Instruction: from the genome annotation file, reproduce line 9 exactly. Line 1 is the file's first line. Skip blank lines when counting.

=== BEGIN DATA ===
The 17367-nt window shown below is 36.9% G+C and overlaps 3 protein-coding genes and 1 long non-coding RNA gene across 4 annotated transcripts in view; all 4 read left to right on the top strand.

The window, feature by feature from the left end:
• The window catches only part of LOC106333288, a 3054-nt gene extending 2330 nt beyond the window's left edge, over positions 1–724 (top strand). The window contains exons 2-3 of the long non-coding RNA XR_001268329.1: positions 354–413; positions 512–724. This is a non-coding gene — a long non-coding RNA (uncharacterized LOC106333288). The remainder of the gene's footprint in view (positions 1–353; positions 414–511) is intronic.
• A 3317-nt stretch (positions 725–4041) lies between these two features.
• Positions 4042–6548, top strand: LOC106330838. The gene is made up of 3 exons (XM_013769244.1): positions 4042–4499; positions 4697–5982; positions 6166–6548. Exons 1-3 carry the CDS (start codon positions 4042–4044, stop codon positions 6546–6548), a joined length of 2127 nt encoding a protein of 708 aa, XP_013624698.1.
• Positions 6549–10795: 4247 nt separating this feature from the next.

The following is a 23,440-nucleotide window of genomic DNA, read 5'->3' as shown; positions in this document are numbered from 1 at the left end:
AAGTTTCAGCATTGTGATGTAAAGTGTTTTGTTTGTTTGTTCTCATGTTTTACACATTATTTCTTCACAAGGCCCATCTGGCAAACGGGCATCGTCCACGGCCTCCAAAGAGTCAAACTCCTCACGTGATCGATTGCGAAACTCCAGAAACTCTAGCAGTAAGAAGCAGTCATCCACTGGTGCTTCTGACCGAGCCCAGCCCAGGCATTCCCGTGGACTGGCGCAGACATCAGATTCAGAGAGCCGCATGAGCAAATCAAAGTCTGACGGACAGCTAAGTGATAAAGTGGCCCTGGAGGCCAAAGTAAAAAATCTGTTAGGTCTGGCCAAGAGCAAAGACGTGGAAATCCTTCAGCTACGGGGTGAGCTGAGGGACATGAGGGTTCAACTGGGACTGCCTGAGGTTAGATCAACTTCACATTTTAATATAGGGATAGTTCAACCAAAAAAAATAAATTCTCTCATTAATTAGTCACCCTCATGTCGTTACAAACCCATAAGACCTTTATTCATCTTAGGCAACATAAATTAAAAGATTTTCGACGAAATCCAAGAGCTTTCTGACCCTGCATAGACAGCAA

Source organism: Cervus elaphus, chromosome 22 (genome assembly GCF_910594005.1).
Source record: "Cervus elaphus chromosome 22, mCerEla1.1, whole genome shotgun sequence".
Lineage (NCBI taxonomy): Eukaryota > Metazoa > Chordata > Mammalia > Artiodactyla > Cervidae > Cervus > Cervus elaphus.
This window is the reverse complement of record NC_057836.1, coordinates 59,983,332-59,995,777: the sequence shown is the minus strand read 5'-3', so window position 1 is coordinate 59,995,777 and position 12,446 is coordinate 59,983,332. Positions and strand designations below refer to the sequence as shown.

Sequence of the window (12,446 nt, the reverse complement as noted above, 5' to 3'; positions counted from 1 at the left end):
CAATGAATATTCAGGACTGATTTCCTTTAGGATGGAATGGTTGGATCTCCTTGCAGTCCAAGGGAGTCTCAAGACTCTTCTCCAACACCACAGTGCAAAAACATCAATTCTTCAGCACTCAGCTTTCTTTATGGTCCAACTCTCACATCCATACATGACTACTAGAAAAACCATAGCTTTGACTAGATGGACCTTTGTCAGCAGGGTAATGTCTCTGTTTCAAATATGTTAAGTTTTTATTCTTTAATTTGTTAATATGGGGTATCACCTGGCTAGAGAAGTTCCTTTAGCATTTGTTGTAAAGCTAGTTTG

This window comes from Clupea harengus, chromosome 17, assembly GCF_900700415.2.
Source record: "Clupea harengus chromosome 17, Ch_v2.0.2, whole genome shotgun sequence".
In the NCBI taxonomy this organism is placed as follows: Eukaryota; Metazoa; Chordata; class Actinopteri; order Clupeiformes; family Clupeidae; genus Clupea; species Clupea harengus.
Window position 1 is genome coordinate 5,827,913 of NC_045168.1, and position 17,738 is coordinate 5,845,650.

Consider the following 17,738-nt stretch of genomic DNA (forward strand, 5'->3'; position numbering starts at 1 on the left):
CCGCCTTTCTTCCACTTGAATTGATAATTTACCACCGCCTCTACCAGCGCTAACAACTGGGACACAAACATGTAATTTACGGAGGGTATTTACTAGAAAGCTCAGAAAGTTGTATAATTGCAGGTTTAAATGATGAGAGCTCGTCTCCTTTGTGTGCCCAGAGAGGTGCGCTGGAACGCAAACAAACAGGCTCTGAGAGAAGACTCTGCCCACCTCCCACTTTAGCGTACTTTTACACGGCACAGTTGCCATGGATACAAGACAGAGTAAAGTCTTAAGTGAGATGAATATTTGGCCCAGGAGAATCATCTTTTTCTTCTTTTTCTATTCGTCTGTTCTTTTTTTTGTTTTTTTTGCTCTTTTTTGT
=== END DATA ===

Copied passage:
Source organism: Cervus elaphus, chromosome 22 (genome assembly GCF_910594005.1).